DSA is looking to change that internal composition, ensuring its members build support for left-leaning causes from within the unions.
Over the past year, the group has held panels, forums and bimonthly training sessions to teach skills about workplace organizing, according to a July 31 Medium post. DSA said 300 members have so far expressed interest in getting jobs represented by the unions it has set its sights on.
“Unions that aren’t democratic oftentimes fall into the trap of not being able to fight back against concessions that an employer is asking for,” Bianca Cunningham, co-chair of DSA’s city chapter, said in an interview Tuesday. “When you don’t have democracy in unions, they might endorse candidates that are not enacting an agenda that’s beneficial for most working people in the city.”
Another target is the United Federation of Teachers, a nearly 200,000-member union representing teachers, social workers, secretaries and other school employees.
“UFT is the largest local of one of the largest unions in the country. It has the potential to be extremely influential in electoral politics,” the group wrote. “It is extremely internally undemocratic, but there is a reform caucus, MORE, which has many active DSA members.”
MORE refers to the Movement of Rank and File Educators, whose website leads with a July post criticizing the union’s internal election process and calling for voting reforms.
The union “fails to exercise the full potential of its power” and ends up backing centrist or conservative Democrats, the group added.
“With more DSA teachers, we could bolster and significantly support the internal movement for democracy and militant organizing within the union but it will likely take years to reform the UFT,” it concluded.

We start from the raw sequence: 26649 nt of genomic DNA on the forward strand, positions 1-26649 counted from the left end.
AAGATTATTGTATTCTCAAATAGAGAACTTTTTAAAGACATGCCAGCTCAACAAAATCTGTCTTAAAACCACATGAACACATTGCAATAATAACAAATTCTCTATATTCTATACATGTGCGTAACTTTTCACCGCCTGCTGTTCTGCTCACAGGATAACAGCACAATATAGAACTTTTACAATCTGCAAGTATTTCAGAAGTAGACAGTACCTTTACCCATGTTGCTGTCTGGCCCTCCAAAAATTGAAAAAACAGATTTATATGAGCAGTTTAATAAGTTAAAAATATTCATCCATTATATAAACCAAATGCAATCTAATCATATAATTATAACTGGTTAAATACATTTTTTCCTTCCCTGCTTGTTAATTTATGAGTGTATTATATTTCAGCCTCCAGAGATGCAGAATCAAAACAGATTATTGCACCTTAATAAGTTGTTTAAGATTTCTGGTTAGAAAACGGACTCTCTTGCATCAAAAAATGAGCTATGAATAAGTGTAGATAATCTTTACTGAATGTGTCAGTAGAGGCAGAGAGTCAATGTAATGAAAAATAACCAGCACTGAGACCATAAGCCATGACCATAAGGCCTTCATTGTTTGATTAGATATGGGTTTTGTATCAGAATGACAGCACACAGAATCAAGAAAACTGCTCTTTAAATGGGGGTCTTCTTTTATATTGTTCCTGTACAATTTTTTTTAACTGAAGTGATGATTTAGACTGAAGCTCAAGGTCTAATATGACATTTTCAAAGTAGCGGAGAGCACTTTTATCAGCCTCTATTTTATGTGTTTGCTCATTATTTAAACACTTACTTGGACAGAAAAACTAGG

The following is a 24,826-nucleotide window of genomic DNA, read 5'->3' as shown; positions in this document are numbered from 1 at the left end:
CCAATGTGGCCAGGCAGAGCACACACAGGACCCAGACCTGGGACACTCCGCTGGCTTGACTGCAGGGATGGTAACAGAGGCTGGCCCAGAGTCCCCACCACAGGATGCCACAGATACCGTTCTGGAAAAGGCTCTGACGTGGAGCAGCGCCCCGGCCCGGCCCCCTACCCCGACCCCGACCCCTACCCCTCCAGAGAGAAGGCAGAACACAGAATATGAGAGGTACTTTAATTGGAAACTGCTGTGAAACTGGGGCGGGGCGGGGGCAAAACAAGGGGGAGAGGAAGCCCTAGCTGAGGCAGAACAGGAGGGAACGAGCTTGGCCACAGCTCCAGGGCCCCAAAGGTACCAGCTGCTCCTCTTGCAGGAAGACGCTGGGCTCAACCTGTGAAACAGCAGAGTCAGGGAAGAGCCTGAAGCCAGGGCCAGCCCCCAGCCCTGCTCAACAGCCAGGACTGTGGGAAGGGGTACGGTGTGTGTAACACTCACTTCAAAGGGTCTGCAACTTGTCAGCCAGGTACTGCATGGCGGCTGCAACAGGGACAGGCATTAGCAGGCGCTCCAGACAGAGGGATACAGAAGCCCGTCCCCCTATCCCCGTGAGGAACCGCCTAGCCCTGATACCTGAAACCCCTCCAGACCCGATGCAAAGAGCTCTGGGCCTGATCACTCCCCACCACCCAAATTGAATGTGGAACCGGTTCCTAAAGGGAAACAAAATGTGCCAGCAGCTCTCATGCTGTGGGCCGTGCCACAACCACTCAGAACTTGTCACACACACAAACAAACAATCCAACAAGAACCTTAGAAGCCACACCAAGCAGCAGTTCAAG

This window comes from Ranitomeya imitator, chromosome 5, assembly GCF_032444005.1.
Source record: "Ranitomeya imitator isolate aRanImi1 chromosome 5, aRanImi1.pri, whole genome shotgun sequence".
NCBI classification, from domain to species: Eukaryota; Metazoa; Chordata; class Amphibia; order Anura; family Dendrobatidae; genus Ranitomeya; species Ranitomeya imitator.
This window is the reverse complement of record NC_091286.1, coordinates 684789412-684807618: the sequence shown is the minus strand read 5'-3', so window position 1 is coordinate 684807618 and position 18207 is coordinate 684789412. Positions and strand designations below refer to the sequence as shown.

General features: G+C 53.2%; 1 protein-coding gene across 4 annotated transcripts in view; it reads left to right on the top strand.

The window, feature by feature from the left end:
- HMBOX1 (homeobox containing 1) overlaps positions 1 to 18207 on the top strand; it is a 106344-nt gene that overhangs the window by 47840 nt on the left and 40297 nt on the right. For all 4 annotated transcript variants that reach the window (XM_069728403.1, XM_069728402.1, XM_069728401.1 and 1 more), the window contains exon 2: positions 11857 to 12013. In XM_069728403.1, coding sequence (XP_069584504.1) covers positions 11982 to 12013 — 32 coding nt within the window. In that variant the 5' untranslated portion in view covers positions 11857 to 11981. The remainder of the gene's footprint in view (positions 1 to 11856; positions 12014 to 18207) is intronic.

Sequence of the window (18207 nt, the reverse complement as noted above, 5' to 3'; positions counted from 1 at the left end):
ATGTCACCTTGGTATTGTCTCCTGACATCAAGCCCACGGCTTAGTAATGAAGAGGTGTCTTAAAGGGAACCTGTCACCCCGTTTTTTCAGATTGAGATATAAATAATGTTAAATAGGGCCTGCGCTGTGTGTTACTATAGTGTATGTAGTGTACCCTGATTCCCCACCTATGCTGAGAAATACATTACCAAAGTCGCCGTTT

Through a spokesperson, UFT President Michael Mulgrew said his union “has been fighting for students, teachers, families and progressive causes since the day it was founded.” He did not comment on anything else in the strategy memo, which references the prospect of school shutdowns over contract negotiations.
The other four unions DSA identified are the New York State Nurses Association, Transport Workers Union Local 100, the District Council of Carpenters and the UPS division of the Teamsters.
Many union leaders bristled at the strategy.
“It makes no sense that at a time when solidarity is needed to fight for real gains in economic opportunity and social justice for working families that the DSA would sow the seeds of disunity by targeting some of the most progressive unions in our city with plans for infiltration and disruption,” Vinny Alvarez, president of an umbrella group of unions known as the Central Labor Council, said in a prepared statement.
“It’s not a straight line to, you get a job in the industry and all of a sudden you’re the president of the union. It doesn’t work that way,” said another labor leader who declined to speak on the record.
Some of the more left-leaning unions were spared.
The group originally considered going after the Communications Workers of America, but DSA members decided against it. In the memo, the organization applauded the union for a “history of militancy in Verizon” and endorsing Bernie Sanders in 2016. It said it wants to ensure “radicals in the union [have] plenty of room to push for the kind of unionism that can build the basis of a socialist movement.”